Tag Archives: Peter Scholtes

Peter Scholtes on Teams and Viewing the Organization as a System

In this presentation Peter Scholtes provides an explanation of teams within the context of understanding an organization of a system:

We will not improve our ability to achieve our purpose by empowering people or holding people accountable. I know that those are fashionable words but what they have in common that I think is the wrong approach is that they still are focused on the people and not on the systems and processes. I’m sure that will trigger quite a bit of conversation and perhaps some questions.

He is right, though those are difficult old thoughts to break from for many. He does a good job of explaining how to seek better methods to achieve more success in this presentation and in the Leader’s Handbook. Following the links in the quote above will also provide more details on Peter’s thoughts.

Peter includes a description of the creation of the “organization chart” (which Peter calls “train wreck management”) that we are all familiar with today; it was created in the Whistler report on a Western Railroad accident in 1841.

Almost a direct quote from the Whistler report: “so when something goes wrong we know who was derelict in his duty.” The premise behind the traditional organizational chart is that systems are ok (if we indeed recognize that there are such things as systems) things are ok if everyone would do his or her job. The cause of problems is dereliction of duty.

Peter then provides an image of W. Edwards Deming’s organization as a system diagram which provides a different way to view organizations.

In the old way of viewing organizations you look for culprits, in this way of viewing the organization you look for inadequacies in the system. In the old way of viewing the organization when you ask “whom should we please” the answer is your boss. In this way of viewing an organization when you ask “whom should we please” the answer is our customers.

This is an absolutely great presentation: I highly recommend it (as I highly recommend Peter’s book: The Leader’s Handbook).

Without understanding a systems view of an organization you can’t understand whats at the heart of the quality movement and therefore everything else you do, management interventions, ways of relating to people, will reflect more likely the old philosophy rather than the new one.

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Remembering Peter Scholtes

Guest Post by Fazel Hayati

Fall always reminds me of my friend Peter Scholtes. It was during 2008 annual Deming Institute fall conference in Madison, Wisconsin when Peter said farewell to his friends and colleagues. He gave a keynote titled Deming 101 (that full speech can be watched online). Although inactive for many years and managing numerous health challenges, he was sharp, witty and very happy to be talking about Dr. Deming, systems thinking, problems with performance appraisal, talking to his old friends and reminiscing. Anticipating this event had really energized him. He told me numerous times he was very grateful for the opportunity. He passed away in July 11, 2009.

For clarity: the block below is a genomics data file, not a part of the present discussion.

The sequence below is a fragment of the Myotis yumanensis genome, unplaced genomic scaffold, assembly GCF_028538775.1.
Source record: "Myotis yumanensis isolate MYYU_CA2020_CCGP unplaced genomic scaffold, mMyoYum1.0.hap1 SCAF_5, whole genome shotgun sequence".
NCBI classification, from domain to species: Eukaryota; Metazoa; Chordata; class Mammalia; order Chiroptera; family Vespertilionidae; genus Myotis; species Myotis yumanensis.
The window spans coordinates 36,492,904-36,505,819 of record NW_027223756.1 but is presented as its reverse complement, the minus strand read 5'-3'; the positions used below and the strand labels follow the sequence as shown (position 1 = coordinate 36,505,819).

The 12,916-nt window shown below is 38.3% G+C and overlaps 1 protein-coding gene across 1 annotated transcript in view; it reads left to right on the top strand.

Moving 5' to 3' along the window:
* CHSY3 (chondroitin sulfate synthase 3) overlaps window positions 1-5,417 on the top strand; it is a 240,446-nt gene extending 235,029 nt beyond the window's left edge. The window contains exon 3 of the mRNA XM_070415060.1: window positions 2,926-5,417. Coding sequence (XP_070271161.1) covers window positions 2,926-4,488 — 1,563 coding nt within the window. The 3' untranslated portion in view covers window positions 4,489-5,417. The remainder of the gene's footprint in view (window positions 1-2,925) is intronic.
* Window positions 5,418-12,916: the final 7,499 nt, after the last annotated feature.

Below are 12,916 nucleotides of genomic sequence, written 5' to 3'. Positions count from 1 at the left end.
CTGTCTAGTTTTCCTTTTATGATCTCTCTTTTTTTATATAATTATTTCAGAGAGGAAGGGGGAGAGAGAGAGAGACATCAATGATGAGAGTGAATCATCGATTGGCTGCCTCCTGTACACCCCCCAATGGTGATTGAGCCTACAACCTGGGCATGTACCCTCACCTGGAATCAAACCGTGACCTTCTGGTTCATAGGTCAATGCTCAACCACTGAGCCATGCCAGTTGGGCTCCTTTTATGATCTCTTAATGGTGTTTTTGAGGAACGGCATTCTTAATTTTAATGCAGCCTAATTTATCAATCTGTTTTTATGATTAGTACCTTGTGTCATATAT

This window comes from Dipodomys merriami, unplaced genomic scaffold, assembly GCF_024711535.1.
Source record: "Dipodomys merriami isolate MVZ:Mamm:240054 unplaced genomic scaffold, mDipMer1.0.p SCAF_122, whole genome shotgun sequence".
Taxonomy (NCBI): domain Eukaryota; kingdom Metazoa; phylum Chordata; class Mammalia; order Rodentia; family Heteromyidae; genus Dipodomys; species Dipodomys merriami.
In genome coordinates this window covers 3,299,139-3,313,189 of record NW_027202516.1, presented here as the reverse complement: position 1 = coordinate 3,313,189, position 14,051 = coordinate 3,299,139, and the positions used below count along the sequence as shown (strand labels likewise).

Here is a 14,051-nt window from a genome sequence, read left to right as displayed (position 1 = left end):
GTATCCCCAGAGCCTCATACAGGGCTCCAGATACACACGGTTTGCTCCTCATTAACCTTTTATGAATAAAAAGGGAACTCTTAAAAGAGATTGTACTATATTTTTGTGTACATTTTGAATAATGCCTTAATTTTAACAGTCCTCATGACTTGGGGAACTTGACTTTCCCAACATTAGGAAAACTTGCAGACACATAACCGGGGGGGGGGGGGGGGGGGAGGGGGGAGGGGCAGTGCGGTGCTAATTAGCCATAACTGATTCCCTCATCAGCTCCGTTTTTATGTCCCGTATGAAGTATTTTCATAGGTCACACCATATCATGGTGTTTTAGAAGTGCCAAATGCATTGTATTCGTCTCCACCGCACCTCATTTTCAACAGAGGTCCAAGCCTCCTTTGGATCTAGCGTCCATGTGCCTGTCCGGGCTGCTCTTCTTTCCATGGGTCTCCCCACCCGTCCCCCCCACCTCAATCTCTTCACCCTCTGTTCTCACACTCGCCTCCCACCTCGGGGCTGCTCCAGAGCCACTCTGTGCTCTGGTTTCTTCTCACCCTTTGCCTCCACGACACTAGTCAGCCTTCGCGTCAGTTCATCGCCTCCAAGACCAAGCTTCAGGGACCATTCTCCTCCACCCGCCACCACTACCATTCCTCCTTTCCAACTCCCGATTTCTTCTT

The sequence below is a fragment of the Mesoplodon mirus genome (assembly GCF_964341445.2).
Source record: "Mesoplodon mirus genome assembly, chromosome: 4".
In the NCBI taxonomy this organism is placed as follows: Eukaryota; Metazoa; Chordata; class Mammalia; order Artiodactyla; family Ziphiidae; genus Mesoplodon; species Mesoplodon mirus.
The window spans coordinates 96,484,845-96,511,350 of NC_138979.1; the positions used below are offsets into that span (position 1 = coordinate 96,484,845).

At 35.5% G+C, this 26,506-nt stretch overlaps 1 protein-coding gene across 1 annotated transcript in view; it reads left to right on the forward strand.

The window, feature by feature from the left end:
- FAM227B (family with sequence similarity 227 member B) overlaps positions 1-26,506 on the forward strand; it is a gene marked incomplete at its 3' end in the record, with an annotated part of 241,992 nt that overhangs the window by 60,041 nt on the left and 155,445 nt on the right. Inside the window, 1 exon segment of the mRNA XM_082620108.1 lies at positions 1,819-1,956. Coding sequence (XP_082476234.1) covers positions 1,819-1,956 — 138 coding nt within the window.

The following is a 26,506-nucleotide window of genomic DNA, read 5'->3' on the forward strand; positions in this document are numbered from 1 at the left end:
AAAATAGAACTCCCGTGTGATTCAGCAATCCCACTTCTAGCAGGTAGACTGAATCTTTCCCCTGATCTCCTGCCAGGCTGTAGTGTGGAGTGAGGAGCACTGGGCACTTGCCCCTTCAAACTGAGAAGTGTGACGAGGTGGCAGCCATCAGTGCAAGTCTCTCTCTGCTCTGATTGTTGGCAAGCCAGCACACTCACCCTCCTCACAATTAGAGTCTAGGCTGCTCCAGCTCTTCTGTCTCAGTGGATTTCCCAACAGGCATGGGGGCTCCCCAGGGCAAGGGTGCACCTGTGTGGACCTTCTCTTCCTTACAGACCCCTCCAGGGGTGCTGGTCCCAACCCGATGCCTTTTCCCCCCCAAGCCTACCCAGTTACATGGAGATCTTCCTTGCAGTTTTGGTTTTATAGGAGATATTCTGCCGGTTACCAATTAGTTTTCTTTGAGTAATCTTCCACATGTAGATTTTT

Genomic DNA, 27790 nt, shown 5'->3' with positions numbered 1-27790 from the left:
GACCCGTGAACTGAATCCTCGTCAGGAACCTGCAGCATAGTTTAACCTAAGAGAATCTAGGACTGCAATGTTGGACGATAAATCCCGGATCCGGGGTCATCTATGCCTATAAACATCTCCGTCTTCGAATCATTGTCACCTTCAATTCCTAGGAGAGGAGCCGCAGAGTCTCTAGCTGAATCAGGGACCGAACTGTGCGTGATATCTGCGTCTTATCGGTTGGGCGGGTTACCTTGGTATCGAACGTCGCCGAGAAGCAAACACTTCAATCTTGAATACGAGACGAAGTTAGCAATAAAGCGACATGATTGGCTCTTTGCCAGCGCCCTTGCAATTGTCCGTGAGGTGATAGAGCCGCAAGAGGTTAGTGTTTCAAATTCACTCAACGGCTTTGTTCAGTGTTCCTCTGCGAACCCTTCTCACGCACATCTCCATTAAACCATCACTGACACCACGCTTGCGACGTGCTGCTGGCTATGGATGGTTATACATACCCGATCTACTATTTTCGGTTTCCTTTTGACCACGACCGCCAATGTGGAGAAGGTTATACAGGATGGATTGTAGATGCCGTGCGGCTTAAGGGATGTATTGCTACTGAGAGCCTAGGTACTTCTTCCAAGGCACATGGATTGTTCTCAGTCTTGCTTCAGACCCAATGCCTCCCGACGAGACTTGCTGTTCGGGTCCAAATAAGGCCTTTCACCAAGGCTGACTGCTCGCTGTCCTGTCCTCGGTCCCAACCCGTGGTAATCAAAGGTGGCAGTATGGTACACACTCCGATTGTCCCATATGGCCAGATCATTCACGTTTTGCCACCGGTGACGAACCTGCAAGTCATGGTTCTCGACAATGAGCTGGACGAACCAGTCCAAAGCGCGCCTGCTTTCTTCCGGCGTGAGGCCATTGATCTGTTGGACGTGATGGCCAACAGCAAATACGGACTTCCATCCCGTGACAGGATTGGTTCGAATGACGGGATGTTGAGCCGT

Peter Scholtes, 2008

Peter Scholtes at Deming Conference in Madison, Wisconsin, 2008

Peter wrote two seminal books, both remain relevant years after their publication. The Team Handbook remains one of the best in developing teams and it has helped many organizations to improve quality and productivity through team building. The Leader’s Handbook is one of the best elaborations on Dr. Deming’s System of Profound Knowledge.

Peter articulated Dr. Deming’s teaching and incorporated his own experience in six competencies for leaders:

  1. The ability to think in terms of systems and knowing how to lead systems,
  2. the ability to understand the variability of work in planning and problem solving,
  3. understanding how we learn, develop, and improve; leading true learning and improvement,
  4. understanding people and why they behave as they do,
  5. understanding the interaction and interdependence between systems, variability, learning, and human behavior; knowing how each affects others (Figure 2-16, Page 44, Leader’s Handbook),
  6. giving vision, meaning, direction, and focus to the organization.

No one has done a better job of operationalizing Dr. Deming’s teachings.

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Best Selling Books In the Curious Cat Bookstore

The most popular books in July at Curious Cat Books were, Statistics for Experiments (1st edition), followed by Statistics for Experiments (2nd edition) and the Leader’s Handbook by Peter Scholtes. These books are great, I am happy others have been finding them and reading them. Statistics for Experimenters is co-authored by my father.

Top sellers so far this year (adding together all editions, including Kindle):
1) The Leader’s Handbook
2) Statistics for Experimenters
3) New Economics
4) Abolishing Performance Appraisals
5) The Team Handbook
6) Out of the Crisis

The Leader’s Handbook is far away in the lead. The order of popularity on Amazon overall: 1) Out of the Crisis, 2) New Economics, 3) The Team Handbook, 4) Abolishing Performance Appraisals, 5) Statistics for Experimenters and 6) The Leader’s Handbook. The only thing that surprises me with the overall numbers is the Leader’s Handbook. The Amazon rankings are hugely biased by recent activity (it isn’t close to a ranking of sales this year). Still I expected the Leader’s Handbook would rank very well. It is the first book I recommend for almost any situation (the only exceptions are if there is a very specific need – for example Statistics for Experimenters for multi-factorial designed experiments or The Improvement Guide for working on the process of improvement.

My guess is Curious Cat site users (and I am sure a fair number of people sent by search engines) are much more likely to buy those books I recommend over and over. Still many books I don’t promote are bought and some books I recommend consistently don’t rack up many sales through Curious Cat.